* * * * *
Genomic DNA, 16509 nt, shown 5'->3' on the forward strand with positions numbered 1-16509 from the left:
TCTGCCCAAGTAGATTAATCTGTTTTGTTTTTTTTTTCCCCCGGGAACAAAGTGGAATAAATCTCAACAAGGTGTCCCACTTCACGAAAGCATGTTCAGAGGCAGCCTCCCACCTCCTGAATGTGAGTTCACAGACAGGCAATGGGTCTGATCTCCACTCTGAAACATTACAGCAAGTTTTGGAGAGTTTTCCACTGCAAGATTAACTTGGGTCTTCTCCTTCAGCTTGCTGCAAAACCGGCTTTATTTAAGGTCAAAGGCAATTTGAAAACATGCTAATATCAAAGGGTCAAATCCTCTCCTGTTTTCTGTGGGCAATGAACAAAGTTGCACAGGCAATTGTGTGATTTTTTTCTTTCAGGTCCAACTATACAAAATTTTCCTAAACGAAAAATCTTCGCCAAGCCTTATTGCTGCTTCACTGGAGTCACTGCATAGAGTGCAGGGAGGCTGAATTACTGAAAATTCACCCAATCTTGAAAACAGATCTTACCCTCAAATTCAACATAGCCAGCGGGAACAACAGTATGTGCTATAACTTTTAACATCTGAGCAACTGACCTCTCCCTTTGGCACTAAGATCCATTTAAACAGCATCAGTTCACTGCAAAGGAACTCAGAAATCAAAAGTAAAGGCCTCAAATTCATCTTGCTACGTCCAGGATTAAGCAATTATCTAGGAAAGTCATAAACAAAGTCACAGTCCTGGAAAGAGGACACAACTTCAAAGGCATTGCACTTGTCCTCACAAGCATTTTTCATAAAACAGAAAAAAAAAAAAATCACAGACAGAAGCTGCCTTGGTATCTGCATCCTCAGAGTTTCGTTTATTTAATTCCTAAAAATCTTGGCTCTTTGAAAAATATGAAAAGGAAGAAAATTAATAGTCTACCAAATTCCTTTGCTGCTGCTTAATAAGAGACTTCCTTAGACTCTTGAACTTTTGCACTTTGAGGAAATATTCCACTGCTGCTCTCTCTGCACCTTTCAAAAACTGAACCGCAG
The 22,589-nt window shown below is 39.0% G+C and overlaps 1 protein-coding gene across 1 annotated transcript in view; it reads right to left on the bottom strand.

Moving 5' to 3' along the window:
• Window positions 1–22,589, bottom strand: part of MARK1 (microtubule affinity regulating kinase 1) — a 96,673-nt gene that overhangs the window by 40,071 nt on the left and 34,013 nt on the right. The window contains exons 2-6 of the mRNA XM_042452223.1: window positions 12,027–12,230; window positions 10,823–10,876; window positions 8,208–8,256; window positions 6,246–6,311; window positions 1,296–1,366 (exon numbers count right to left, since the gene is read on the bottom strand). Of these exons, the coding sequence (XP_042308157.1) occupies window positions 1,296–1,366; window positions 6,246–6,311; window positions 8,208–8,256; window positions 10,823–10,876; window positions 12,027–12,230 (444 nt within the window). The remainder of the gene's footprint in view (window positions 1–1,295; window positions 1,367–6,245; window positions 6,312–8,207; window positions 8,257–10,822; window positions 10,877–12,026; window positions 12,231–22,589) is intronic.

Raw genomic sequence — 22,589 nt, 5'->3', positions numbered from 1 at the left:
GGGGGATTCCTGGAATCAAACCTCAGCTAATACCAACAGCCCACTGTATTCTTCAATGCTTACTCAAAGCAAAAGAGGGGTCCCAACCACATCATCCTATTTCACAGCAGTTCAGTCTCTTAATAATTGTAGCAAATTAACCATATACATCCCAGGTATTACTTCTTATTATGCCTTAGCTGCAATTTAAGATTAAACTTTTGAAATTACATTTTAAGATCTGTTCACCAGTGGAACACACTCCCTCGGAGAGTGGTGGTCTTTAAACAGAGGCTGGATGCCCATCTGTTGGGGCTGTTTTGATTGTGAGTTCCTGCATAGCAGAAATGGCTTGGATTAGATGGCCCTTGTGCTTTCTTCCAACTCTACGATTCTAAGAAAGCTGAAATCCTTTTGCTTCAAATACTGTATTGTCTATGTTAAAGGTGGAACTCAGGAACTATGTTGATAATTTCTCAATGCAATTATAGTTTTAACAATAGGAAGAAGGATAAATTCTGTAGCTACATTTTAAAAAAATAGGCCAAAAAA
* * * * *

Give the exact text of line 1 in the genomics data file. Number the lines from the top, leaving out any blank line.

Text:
Genomic DNA, 16509 nt, shown 5'->3' on the forward strand with positions numbered 1-16509 from the left: